Dang Hyang Nirartha stumbled upon this temple during his pilgrimage journey in the mid-sixteenth century. The temple was ruined, so Nirartha took a lock of his hair to fix it. 

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The biggest temple in the Jembrana regency, Pura Rambut Siwi, occupies the West coastal area with majestic grandeur of Balinese architecture and a captivating ocean backdrop. The temple was already built by the time the Javanese Hindu priest Dang Hyang Nirartha stumbled upon it in his travels during the mid-sixteenth century. Nirartha stopped here to pray one afternoon and he quickly entered into a deep state of meditation. During his meditative prayers, the walls began shaking. They continued shaking harder and harder, until the entire temple complex collapsed around him. The temple was in total ruins and the unruffled Nirartha sat in the middle of the shambles, unscathed.

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The guard who had been charged with the responsibility of protecting the temple naturally went berserk; he cried and trembled in fear at the obviously astounding power of Nirartha and he implored Nirartha to restore the temple to its original condition lest the guard be blamed.

Nirartha agreed to restore the temple to its original condition. He gave a lock of his hair to the guard and told him to plant it in the centre of the temple grounds and then pray that the temple would be restored and that the restored temple would be much stronger than the original one.

The guard did as he was instructed. He dug a small hole in the centre of the temple grounds, planted Nirartha’s hair in it, covered it with fresh dirt, patted it flat, then began to pray. Much to his surprise (and relief!) during his prayers the temple walls began to grow up and out of the small pile of dirt covering Nirartha’s buried lock of hair. The walls kept creeping out of the hole and assuming their original position until the entire temple complex was totally restored. And that’s how it remains to this very day, exactly as Nirartha promised, virtually untouched by the ravages of time.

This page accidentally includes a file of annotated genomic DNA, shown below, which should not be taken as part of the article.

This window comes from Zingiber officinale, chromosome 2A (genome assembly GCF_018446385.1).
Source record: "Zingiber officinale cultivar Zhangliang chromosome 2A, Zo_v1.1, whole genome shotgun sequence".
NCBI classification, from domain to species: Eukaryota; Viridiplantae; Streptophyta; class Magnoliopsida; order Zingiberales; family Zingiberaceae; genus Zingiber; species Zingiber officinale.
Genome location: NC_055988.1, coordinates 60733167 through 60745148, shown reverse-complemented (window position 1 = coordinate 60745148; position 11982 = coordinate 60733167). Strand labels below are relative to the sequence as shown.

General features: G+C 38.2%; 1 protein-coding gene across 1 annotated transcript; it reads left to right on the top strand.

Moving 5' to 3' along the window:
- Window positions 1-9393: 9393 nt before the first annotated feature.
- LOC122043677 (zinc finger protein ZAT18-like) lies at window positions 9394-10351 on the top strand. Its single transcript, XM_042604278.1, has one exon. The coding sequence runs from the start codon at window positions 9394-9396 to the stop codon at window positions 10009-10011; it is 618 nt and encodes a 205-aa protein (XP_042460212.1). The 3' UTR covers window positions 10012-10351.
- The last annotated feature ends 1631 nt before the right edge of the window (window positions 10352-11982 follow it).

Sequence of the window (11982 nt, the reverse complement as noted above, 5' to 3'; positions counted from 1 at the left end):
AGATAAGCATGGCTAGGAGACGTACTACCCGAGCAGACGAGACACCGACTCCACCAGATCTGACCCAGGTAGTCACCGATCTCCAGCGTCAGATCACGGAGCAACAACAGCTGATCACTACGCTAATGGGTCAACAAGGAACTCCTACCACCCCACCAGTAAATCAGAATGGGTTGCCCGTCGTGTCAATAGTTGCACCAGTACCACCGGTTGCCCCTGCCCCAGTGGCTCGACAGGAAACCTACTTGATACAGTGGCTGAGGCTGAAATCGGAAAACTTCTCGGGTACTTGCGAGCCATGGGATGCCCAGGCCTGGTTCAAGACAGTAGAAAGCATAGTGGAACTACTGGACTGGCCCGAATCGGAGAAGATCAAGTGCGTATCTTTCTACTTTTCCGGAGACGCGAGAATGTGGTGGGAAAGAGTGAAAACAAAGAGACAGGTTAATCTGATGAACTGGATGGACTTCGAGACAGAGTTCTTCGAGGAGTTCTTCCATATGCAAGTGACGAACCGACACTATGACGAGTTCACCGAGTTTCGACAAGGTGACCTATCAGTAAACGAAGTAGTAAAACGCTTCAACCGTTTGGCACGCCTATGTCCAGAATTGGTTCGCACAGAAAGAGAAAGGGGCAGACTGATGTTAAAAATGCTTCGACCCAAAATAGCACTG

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It is also known that Nirartha left the lock of his hair in the temple to give protection for the villagers who were then struck by an unknown disease. This is why Rambut Siwi is known as the go-to temple for those praying for protection.

Pura Rambut Siwi is named as such because rambut means ‘hair’. this temple is in Yeh Embang Kangin village in Mendoyo district, approximately ten kilometres from the town of Negara, capital of the Jembrana regency. It sits at a beautiful location, directly on the edge of a cliff overlooking the sea. The temple is finely built from that typical Balinese red brick with exquisite paras reliefs depicting scenes from the ancient play “Arjuna Wiwaha”.

Near the rear of the property is a steep set of steps leading down from the main temple area to a small prayer grotto nearer sea level. A particularly good sculpture of Rangda stands guard in the gateway facing the sea. Down on the beach there are several cave temples, with one bearing a sacred spring. Perfect for meditating, this is a lovely site well worth visiting, for the temple offers a calm, peaceful and tranquil oasis.

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Pura Rambut Siwi has undergone several renovations, most significantly with the relocation of the temple to the peak of the hill. Visitors can enjoy the natural beauty that surrounds the temple’s compound. Vast, terraced rice fields envelope the southern part. On the north side, you can see villages and mountains that line from west to the east. In the south, you can see the Indian Ocean, while to the southwest of the temple there is a place to rest while enjoying the beauty of the sea view with the relaxing sounds of the waves. Yet, despite its importance and beautiful setting, this temple remains unknown to the millions visiting Bali. So the next time you’re traveling to the west via the Gilimanuk road, make sure to make a stop here.

NOW Bali Editorial Team

NOW Bali Editorial Team

This article has been written or uploaded by NOW! Bali's in-house editorial team.